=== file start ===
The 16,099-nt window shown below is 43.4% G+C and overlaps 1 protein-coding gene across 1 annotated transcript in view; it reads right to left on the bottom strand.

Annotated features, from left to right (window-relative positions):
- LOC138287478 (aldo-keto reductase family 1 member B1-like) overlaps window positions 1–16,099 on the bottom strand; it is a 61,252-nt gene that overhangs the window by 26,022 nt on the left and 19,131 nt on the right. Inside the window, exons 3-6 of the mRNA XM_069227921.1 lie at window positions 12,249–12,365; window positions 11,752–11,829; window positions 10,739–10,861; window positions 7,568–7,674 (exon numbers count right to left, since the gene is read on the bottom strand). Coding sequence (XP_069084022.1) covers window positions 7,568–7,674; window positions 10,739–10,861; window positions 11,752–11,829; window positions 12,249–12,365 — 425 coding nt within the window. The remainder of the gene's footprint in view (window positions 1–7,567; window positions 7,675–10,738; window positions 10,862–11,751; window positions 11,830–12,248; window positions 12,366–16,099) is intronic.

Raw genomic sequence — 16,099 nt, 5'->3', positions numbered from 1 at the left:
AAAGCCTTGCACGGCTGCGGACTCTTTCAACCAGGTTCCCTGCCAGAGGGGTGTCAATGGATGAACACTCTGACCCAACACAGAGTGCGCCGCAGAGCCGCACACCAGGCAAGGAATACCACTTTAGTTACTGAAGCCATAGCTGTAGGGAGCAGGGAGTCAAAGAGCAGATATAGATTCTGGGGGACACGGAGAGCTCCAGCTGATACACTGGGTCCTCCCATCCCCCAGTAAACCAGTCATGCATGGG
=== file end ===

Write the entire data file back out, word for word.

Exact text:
The 16,099-nt window shown below is 43.4% G+C and overlaps 1 protein-coding gene across 1 annotated transcript in view; it reads right to left on the bottom strand.

Annotated features, from left to right (window-relative positions):
- LOC138287478 (aldo-keto reductase family 1 member B1-like) overlaps window positions 1–16,099 on the bottom strand; it is a 61,252-nt gene that overhangs the window by 26,022 nt on the left and 19,131 nt on the right. Inside the window, exons 3-6 of the mRNA XM_069227921.1 lie at window positions 12,249–12,365; window positions 11,752–11,829; window positions 10,739–10,861; window positions 7,568–7,674 (exon numbers count right to left, since the gene is read on the bottom strand). Coding sequence (XP_069084022.1) covers window positions 7,568–7,674; window positions 10,739–10,861; window positions 11,752–11,829; window positions 12,249–12,365 — 425 coding nt within the window. The remainder of the gene's footprint in view (window positions 1–7,567; window positions 7,675–10,738; window positions 10,862–11,751; window positions 11,830–12,248; window positions 12,366–16,099) is intronic.

Raw genomic sequence — 16,099 nt, 5'->3', positions numbered from 1 at the left:
AAAGCCTTGCACGGCTGCGGACTCTTTCAACCAGGTTCCCTGCCAGAGGGGTGTCAATGGATGAACACTCTGACCCAACACAGAGTGCGCCGCAGAGCCGCACACCAGGCAAGGAATACCACTTTAGTTACTGAAGCCATAGCTGTAGGGAGCAGGGAGTCAAAGAGCAGATATAGATTCTGGGGGACACGGAGAGCTCCAGCTGATACACTGGGTCCTCCCATCCCCCAGTAAACCAGTCATGCATGGG